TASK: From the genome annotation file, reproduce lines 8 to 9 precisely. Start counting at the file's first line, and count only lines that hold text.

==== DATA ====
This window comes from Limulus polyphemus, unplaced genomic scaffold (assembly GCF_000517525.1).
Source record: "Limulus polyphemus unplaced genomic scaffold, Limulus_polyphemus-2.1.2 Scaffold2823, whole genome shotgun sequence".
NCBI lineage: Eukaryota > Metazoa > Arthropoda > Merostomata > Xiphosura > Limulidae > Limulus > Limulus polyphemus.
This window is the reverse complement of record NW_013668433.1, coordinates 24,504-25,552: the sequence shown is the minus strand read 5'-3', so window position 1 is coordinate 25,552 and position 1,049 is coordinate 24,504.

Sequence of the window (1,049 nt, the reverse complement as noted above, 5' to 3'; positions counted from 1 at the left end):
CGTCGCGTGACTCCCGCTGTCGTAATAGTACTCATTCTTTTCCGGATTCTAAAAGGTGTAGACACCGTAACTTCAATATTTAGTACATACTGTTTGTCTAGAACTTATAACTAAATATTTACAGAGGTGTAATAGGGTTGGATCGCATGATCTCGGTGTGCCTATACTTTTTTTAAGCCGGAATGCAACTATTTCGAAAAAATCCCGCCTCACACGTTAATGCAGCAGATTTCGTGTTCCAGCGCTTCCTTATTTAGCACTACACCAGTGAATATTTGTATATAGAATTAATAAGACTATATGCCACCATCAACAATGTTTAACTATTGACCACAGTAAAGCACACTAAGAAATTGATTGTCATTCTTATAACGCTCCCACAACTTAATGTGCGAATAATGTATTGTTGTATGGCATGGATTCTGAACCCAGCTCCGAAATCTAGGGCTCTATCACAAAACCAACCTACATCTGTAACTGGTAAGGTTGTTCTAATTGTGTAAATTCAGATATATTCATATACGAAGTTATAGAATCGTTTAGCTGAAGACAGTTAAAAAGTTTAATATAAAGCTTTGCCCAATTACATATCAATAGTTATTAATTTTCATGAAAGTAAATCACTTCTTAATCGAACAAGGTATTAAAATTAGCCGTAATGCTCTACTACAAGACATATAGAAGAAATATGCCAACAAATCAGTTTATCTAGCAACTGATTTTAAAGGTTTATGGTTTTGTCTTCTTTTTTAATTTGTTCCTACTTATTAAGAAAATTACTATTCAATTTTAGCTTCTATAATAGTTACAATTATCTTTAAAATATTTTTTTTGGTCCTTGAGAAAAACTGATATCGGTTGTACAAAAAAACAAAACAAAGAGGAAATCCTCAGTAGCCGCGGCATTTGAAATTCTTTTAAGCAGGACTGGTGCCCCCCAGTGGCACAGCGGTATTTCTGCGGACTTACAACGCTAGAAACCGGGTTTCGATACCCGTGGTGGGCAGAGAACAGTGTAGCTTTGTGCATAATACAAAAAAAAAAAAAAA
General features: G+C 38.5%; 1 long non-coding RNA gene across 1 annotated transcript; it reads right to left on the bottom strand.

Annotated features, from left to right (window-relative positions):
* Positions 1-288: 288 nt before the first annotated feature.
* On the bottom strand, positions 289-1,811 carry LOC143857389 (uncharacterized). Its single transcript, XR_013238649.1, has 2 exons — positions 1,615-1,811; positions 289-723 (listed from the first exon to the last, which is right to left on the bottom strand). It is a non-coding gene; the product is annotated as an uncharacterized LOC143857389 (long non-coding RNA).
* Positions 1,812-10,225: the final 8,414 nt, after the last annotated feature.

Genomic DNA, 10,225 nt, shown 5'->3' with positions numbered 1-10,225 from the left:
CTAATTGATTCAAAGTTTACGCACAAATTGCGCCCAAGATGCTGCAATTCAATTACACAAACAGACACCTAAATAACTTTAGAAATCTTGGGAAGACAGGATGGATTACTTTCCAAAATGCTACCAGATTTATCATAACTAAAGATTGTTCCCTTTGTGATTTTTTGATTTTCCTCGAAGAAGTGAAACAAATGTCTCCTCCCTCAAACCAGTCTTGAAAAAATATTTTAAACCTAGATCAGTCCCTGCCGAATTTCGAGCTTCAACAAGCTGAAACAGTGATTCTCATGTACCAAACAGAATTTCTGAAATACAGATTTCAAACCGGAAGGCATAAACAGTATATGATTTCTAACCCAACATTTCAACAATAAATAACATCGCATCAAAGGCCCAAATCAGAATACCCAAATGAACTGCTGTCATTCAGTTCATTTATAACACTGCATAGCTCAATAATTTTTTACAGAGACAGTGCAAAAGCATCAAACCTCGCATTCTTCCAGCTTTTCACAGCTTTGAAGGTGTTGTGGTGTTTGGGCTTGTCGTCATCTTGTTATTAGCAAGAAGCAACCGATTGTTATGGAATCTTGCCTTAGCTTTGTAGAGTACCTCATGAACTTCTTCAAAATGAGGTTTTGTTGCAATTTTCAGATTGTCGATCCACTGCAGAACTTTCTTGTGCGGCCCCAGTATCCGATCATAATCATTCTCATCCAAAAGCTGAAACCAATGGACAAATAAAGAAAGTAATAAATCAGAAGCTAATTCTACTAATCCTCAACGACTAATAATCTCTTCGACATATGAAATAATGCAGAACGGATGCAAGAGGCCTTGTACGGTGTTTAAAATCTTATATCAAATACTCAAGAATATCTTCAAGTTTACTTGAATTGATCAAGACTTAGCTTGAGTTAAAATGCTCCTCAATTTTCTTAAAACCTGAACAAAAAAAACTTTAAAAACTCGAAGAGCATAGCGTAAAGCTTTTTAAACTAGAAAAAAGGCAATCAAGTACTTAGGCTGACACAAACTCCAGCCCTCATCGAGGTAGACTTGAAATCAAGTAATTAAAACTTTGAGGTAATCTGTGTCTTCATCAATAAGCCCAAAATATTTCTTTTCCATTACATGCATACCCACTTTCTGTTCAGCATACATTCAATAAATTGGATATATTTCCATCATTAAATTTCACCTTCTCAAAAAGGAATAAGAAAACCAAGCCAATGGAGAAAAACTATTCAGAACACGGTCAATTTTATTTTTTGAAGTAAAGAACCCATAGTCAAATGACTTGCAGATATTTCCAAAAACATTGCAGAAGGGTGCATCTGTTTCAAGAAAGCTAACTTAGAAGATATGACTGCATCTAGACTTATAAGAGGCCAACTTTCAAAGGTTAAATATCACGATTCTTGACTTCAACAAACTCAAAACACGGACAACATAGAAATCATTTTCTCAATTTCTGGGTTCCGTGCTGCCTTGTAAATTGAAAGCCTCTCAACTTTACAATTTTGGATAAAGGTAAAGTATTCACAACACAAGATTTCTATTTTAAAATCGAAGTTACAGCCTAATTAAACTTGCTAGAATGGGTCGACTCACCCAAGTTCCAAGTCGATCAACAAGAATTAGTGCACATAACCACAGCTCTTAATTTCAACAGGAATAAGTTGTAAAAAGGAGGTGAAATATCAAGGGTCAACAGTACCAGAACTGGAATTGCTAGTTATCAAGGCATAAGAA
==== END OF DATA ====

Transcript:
Annotated features, from left to right (window-relative positions):
* Positions 1-288: 288 nt before the first annotated feature.